How to make KC a "real" city . . .

A guest editorial in the KCStar by architect Kevin Klinkenberg has some interesting things to say about the future of Kansas City:
Implied in all the recent and stimulating discussion regarding downtown Kansas City is the simple notion that folks here really want a big city. . . . if we really want to build vibrant street life, we will need to abandon some of our most sacred cows and rethink the current conventional development mind-set. For starters, real cities have all of these characteristics:
  • Walkability. . .
  • Public transportation. . . .
  • Horrible parking "problems." .
  • Traffic congestion . . . Successful cities are not sliced up with freeways.
  • People of all colors and walks of life . . .
  • Limited "open space." . . .
  • All types of housing . . .

To paraphrase a tired political slogan, for cities, it's the pedestrians, stupid. And for pedestrians, what is interesting is activity so close that you can literally reach out and touch it. . . .

The uncomfortable truth of city-building is that our efforts to make things "easier" or more comfortable sap the very life that we are trying so hard to nurture. Sure, parking structures, big roads and freeways make it a breeze to drive downtown. But every step in making it easier to drive is an act of demolition for the pedestrian experience. . . .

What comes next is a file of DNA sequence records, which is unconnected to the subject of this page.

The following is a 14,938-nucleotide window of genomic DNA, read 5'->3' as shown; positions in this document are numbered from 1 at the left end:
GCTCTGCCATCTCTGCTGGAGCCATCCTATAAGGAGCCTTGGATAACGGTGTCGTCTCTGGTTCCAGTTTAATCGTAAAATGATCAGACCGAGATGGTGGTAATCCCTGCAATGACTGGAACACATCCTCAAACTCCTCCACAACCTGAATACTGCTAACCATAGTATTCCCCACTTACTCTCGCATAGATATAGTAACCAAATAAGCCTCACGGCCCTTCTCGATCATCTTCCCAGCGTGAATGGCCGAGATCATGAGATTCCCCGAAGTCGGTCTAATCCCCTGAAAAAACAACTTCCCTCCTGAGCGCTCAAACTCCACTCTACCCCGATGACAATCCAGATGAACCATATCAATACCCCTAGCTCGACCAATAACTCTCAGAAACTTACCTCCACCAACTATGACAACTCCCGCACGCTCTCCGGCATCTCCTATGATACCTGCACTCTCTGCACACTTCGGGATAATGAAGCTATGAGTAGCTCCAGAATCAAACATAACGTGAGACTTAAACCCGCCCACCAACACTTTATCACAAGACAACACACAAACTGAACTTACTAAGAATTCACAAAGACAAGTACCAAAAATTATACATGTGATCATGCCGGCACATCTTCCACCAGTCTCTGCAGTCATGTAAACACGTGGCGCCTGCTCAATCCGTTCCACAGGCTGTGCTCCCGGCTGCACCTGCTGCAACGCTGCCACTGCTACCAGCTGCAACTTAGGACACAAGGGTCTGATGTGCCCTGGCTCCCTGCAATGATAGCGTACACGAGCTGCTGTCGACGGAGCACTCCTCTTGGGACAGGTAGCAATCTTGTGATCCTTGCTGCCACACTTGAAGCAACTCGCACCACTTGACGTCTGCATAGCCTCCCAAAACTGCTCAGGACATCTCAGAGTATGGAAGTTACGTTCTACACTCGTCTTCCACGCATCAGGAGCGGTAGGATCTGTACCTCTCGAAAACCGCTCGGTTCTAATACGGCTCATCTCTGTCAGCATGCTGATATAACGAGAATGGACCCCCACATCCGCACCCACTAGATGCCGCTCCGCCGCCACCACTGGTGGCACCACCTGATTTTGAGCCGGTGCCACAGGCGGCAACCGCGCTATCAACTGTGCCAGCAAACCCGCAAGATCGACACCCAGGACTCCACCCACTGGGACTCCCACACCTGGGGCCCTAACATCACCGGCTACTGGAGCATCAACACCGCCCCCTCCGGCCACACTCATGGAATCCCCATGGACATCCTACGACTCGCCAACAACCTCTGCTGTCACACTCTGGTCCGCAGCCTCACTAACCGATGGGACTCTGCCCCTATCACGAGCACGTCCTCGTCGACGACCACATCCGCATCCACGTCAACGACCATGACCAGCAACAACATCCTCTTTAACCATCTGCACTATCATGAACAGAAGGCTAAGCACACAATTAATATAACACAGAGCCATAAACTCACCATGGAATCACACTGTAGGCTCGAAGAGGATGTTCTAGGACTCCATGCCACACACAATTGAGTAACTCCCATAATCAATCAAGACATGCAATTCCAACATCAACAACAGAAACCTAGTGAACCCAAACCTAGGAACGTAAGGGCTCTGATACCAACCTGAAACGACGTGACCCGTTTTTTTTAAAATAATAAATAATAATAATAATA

A response in the KCStar letters-to-the-editor agrees with Klinkenberg: "Hear, hear to Kevin Klinkenberg's column on 'citifying' Kansas City. . . Part of the challenge in Kansas City and elsewhere is designing spaces that get people out of their cars."

I might add--since it is our topic of interest--that a city that is great for walking is also going to be great for biking . . .